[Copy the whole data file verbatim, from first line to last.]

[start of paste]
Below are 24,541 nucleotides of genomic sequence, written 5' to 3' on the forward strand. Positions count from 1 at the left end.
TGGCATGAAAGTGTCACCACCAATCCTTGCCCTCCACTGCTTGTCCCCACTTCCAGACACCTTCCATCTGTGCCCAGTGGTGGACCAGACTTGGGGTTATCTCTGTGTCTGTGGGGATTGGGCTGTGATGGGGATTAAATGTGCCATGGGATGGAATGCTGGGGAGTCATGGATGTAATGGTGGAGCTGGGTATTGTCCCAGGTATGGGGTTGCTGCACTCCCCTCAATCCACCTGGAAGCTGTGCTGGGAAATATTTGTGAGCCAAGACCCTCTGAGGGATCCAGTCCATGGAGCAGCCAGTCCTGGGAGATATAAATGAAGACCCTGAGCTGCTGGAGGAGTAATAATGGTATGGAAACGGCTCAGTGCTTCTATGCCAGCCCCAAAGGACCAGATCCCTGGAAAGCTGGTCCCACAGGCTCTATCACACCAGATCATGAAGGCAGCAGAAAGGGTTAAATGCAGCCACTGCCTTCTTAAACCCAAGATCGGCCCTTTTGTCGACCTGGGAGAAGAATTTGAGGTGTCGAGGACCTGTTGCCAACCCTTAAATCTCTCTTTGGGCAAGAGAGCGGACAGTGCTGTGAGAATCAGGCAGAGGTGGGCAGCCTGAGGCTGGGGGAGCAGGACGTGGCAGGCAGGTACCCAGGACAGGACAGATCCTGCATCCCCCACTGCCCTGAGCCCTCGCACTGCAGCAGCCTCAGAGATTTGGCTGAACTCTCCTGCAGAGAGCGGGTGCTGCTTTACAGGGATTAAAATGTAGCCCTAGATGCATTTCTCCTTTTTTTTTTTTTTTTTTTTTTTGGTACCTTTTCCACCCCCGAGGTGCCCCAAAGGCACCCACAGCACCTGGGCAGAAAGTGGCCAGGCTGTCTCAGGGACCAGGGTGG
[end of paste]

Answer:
Below are 24,541 nucleotides of genomic sequence, written 5' to 3' on the forward strand. Positions count from 1 at the left end.
TGGCATGAAAGTGTCACCACCAATCCTTGCCCTCCACTGCTTGTCCCCACTTCCAGACACCTTCCATCTGTGCCCAGTGGTGGACCAGACTTGGGGTTATCTCTGTGTCTGTGGGGATTGGGCTGTGATGGGGATTAAATGTGCCATGGGATGGAATGCTGGGGAGTCATGGATGTAATGGTGGAGCTGGGTATTGTCCCAGGTATGGGGTTGCTGCACTCCCCTCAATCCACCTGGAAGCTGTGCTGGGAAATATTTGTGAGCCAAGACCCTCTGAGGGATCCAGTCCATGGAGCAGCCAGTCCTGGGAGATATAAATGAAGACCCTGAGCTGCTGGAGGAGTAATAATGGTATGGAAACGGCTCAGTGCTTCTATGCCAGCCCCAAAGGACCAGATCCCTGGAAAGCTGGTCCCACAGGCTCTATCACACCAGATCATGAAGGCAGCAGAAAGGGTTAAATGCAGCCACTGCCTTCTTAAACCCAAGATCGGCCCTTTTGTCGACCTGGGAGAAGAATTTGAGGTGTCGAGGACCTGTTGCCAACCCTTAAATCTCTCTTTGGGCAAGAGAGCGGACAGTGCTGTGAGAATCAGGCAGAGGTGGGCAGCCTGAGGCTGGGGGAGCAGGACGTGGCAGGCAGGTACCCAGGACAGGACAGATCCTGCATCCCCCACTGCCCTGAGCCCTCGCACTGCAGCAGCCTCAGAGATTTGGCTGAACTCTCCTGCAGAGAGCGGGTGCTGCTTTACAGGGATTAAAATGTAGCCCTAGATGCATTTCTCCTTTTTTTTTTTTTTTTTTTTTTTGGTACCTTTTCCACCCCCGAGGTGCCCCAAAGGCACCCACAGCACCTGGGCAGAAAGTGGCCAGGCTGTCTCAGGGACCAGGGTGG